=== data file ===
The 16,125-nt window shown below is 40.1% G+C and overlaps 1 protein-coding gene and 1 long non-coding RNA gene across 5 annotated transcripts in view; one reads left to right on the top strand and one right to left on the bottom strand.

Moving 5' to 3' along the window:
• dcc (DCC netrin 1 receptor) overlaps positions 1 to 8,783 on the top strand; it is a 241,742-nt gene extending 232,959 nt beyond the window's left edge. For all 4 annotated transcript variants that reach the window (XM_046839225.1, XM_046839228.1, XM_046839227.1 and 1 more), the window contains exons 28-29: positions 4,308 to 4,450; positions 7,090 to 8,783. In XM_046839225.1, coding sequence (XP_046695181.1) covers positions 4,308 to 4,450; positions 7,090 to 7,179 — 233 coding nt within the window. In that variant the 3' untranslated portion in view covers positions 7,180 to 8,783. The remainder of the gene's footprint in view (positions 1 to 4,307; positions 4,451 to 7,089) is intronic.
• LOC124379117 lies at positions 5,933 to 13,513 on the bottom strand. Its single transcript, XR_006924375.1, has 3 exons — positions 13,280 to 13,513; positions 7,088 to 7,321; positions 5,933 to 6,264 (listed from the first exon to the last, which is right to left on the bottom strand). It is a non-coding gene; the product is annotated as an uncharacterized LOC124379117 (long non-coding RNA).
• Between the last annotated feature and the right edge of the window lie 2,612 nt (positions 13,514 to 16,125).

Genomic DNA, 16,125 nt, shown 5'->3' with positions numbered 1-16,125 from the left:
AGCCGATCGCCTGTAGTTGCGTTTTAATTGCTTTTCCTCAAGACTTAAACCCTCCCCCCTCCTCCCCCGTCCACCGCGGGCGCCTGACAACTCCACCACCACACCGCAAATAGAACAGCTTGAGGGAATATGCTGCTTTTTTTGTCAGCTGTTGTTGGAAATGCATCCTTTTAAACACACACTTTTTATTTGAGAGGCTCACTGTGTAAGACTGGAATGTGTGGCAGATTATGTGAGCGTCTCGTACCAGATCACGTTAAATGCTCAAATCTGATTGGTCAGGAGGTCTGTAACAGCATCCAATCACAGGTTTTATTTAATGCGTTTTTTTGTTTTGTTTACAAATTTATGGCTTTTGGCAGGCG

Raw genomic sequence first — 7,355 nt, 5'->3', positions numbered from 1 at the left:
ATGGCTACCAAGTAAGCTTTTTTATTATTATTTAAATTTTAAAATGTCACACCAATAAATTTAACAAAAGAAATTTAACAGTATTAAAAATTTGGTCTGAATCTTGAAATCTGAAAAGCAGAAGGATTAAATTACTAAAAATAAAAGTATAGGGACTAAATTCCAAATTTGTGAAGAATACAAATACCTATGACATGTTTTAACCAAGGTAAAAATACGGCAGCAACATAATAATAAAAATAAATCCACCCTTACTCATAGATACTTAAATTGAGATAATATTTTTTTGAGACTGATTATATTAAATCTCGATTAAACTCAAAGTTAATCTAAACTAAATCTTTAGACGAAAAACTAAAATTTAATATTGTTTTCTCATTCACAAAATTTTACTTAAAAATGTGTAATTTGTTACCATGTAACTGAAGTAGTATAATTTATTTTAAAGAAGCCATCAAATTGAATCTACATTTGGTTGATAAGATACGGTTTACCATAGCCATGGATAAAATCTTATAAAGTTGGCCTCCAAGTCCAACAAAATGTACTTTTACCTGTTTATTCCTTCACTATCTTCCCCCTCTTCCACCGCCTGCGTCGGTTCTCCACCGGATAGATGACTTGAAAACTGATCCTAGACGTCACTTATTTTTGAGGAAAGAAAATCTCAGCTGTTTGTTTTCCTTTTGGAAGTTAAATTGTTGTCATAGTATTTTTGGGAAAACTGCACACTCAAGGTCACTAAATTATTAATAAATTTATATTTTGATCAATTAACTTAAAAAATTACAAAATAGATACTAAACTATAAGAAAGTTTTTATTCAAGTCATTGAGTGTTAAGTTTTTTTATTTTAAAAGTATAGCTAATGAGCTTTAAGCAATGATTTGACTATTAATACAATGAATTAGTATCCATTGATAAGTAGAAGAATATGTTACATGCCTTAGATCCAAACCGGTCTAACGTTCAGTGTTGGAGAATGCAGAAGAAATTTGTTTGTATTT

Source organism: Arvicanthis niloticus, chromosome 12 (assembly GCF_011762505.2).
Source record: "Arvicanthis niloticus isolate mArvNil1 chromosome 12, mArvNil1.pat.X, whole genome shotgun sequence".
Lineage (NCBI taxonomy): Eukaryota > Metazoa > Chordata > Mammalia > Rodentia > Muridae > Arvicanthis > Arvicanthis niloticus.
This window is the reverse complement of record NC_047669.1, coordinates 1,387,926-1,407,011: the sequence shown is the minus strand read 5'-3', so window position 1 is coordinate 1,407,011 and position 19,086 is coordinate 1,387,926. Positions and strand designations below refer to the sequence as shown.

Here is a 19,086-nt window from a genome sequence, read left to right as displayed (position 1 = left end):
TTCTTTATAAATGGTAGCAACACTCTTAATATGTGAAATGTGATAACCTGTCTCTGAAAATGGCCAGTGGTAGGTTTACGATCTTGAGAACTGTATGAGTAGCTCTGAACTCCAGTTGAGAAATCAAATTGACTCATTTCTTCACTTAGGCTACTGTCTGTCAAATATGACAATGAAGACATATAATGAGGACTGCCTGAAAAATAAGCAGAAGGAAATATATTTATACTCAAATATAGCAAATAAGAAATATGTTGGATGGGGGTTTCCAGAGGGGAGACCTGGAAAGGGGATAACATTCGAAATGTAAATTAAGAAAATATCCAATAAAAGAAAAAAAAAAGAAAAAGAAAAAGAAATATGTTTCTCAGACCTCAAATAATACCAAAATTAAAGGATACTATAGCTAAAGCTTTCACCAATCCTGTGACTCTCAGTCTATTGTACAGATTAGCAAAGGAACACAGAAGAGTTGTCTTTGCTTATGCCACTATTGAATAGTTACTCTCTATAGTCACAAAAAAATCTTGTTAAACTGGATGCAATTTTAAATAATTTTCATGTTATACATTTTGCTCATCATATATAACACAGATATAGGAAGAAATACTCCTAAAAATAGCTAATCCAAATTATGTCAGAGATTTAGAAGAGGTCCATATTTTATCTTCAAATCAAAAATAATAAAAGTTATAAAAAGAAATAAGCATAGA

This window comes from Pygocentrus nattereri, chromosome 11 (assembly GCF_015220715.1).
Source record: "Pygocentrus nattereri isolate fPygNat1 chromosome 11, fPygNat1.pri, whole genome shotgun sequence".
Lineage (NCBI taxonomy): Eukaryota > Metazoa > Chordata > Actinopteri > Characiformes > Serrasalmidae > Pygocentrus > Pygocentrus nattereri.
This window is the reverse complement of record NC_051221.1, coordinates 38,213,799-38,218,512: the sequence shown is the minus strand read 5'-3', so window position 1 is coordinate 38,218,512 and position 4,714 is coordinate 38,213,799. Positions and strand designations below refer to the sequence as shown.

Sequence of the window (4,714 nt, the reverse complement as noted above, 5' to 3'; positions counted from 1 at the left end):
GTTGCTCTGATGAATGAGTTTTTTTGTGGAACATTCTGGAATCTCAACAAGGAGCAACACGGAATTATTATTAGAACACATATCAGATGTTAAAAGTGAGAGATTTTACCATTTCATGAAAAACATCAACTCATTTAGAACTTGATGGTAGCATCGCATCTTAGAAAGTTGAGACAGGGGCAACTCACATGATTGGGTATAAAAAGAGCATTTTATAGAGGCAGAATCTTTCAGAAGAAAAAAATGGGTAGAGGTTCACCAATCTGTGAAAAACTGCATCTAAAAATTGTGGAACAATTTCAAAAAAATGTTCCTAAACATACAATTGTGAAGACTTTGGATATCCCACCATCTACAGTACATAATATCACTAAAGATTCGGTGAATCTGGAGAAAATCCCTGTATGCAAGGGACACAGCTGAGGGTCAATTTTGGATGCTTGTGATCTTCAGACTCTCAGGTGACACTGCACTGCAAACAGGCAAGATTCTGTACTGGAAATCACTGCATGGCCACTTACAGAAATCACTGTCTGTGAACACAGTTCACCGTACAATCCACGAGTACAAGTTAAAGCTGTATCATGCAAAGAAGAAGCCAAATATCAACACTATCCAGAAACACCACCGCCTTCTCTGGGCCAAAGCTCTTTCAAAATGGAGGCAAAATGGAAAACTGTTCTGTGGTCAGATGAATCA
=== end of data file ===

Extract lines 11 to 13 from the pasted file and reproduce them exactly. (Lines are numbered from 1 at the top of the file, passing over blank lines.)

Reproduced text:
Source record: "Arvicanthis niloticus isolate mArvNil1 chromosome 12, mArvNil1.pat.X, whole genome shotgun sequence".
Lineage (NCBI taxonomy): Eukaryota > Metazoa > Chordata > Mammalia > Rodentia > Muridae > Arvicanthis > Arvicanthis niloticus.
This window is the reverse complement of record NC_047669.1, coordinates 1,387,926-1,407,011: the sequence shown is the minus strand read 5'-3', so window position 1 is coordinate 1,407,011 and position 19,086 is coordinate 1,387,926. Positions and strand designations below refer to the sequence as shown.